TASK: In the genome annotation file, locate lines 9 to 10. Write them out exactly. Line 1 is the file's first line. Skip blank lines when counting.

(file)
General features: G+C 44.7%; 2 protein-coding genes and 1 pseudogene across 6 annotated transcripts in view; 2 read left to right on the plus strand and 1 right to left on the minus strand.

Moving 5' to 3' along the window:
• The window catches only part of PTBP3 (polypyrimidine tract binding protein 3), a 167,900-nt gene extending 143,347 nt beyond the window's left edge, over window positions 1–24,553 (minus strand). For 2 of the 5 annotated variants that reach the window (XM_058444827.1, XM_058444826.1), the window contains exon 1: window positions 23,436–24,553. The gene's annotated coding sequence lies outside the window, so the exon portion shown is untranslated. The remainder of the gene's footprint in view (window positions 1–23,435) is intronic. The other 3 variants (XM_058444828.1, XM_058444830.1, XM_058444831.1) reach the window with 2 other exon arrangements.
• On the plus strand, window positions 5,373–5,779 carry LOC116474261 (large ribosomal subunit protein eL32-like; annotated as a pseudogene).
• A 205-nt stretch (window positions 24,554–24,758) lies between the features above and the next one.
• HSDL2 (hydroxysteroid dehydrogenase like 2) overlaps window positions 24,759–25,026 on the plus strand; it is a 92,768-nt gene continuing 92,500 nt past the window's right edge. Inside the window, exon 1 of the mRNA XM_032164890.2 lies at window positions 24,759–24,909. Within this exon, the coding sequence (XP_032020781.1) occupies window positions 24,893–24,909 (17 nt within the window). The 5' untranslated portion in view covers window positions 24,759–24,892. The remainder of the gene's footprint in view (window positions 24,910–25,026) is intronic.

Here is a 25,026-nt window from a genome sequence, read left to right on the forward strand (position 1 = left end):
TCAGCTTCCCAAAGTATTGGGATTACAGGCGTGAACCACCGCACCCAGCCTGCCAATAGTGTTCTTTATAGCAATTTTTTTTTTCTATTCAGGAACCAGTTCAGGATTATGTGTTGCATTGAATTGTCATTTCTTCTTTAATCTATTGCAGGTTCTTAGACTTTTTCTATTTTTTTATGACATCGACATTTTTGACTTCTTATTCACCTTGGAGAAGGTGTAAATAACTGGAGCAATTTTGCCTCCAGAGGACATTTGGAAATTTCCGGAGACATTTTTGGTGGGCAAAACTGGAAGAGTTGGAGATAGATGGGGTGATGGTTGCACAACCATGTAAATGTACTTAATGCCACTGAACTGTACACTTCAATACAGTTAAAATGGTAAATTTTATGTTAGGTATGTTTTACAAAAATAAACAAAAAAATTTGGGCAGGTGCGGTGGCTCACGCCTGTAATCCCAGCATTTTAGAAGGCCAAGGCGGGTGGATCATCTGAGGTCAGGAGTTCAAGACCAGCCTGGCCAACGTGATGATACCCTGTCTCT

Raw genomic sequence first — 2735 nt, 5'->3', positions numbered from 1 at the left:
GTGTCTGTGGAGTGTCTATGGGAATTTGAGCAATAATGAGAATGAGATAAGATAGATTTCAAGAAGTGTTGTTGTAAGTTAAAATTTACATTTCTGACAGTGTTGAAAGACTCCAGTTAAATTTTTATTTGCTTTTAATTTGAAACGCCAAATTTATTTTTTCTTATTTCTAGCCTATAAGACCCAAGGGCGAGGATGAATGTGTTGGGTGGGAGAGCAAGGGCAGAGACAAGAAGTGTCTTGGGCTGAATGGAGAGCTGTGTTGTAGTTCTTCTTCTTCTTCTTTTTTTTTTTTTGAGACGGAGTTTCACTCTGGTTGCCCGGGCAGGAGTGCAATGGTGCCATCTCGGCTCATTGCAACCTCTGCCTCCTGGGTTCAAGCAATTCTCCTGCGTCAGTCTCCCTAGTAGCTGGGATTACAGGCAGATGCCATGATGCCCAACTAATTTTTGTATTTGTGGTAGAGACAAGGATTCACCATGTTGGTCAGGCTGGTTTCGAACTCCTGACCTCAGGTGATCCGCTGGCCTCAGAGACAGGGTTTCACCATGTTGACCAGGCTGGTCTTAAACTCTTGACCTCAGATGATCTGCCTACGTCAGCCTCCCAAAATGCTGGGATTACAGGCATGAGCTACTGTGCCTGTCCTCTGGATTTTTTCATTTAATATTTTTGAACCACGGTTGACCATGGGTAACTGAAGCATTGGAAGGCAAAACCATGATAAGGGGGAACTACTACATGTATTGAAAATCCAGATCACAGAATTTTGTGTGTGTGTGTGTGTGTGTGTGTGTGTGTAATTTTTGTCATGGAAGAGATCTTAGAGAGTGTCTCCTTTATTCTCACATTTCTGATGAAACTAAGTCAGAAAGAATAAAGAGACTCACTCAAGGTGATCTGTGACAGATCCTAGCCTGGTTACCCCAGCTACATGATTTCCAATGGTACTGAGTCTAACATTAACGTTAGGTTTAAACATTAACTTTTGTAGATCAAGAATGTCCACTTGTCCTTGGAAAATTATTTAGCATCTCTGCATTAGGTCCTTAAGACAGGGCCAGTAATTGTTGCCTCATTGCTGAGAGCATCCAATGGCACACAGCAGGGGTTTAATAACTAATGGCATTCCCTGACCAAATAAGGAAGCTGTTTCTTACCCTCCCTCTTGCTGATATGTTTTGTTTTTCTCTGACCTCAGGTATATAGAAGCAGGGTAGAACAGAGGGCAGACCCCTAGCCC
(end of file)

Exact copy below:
Raw genomic sequence first — 2735 nt, 5'->3', positions numbered from 1 at the left:
GTGTCTGTGGAGTGTCTATGGGAATTTGAGCAATAATGAGAATGAGATAAGATAGATTTCAAGAAGTGTTGTTGTAAGTTAAAATTTACATTTCTGACAGTGTTGAAAGACTCCAGTTAAATTTTTATTTGCTTTTAATTTGAAACGCCAAATTTATTTTTTCTTATTTCTAGCCTATAAGACCCAAGGGCGAGGATGAATGTGTTGGGTGGGAGAGCAAGGGCAGAGACAAGAAGTGTCTTGGGCTGAATGGAGAGCTGTGTTGTAGTTCTTCTTCTTCTTCTTTTTTTTTTTTTGAGACGGAGTTTCACTCTGGTTGCCCGGGCAGGAGTGCAATGGTGCCATCTCGGCTCATTGCAACCTCTGCCTCCTGGGTTCAAGCAATTCTCCTGCGTCAGTCTCCCTAGTAGCTGGGATTACAGGCAGATGCCATGATGCCCAACTAATTTTTGTATTTGTGGTAGAGACAAGGATTCACCATGTTGGTCAGGCTGGTTTCGAACTCCTGACCTCAGGTGATCCGCTGGCCTCAGAGACAGGGTTTCACCATGTTGACCAGGCTGGTCTTAAACTCTTGACCTCAGATGATCTGCCTACGTCAGCCTCCCAAAATGCTGGGATTACAGGCATGAGCTACTGTGCCTGTCCTCTGGATTTTTTCATTTAATATTTTTGAACCACGGTTGACCATGGGTAACTGAAGCATTGGAAGGCAAAACCATGATAAGGGGGAACTACTACATGTATTGAAAATCCAGATCACAGAATTTTGTGTGTGTGTGTGTGTGTGTGTGTGTGTGTAATTTTTGTCATGGAAGAGATCTTAGAGAGTGTCTCCTTTATTCTCACATTTCTGATGAAACTAAGTCAGAAAGAATAAAGAGACTCACTCAAGGTGATCTGTGACAGATCCTAGCCTGGTTACCCCAGCTACATGATTTCCAATGGTACTGAGTCTAACATTAACGTTAGGTTTAAACATTAACTTTTGTAGATCAAGAATGTCCACTTGTCCTTGGAAAATTATTTAGCATCTCTGCATTAGGTCCTTAAGACAGGGCCAGTAATTGTTGCCTCATTGCTGAGAGCATCCAATGGCACACAGCAGGGGTTTAATAACTAATGGCATTCCCTGACCAAATAAGGAAGCTGTTTCTTACCCTCCCTCTTGCTGATATGTTTTGTTTTTCTCTGACCTCAGGTATATAGAAGCAGGGTAGAACAGAGGGCAGACCCCTAGCCC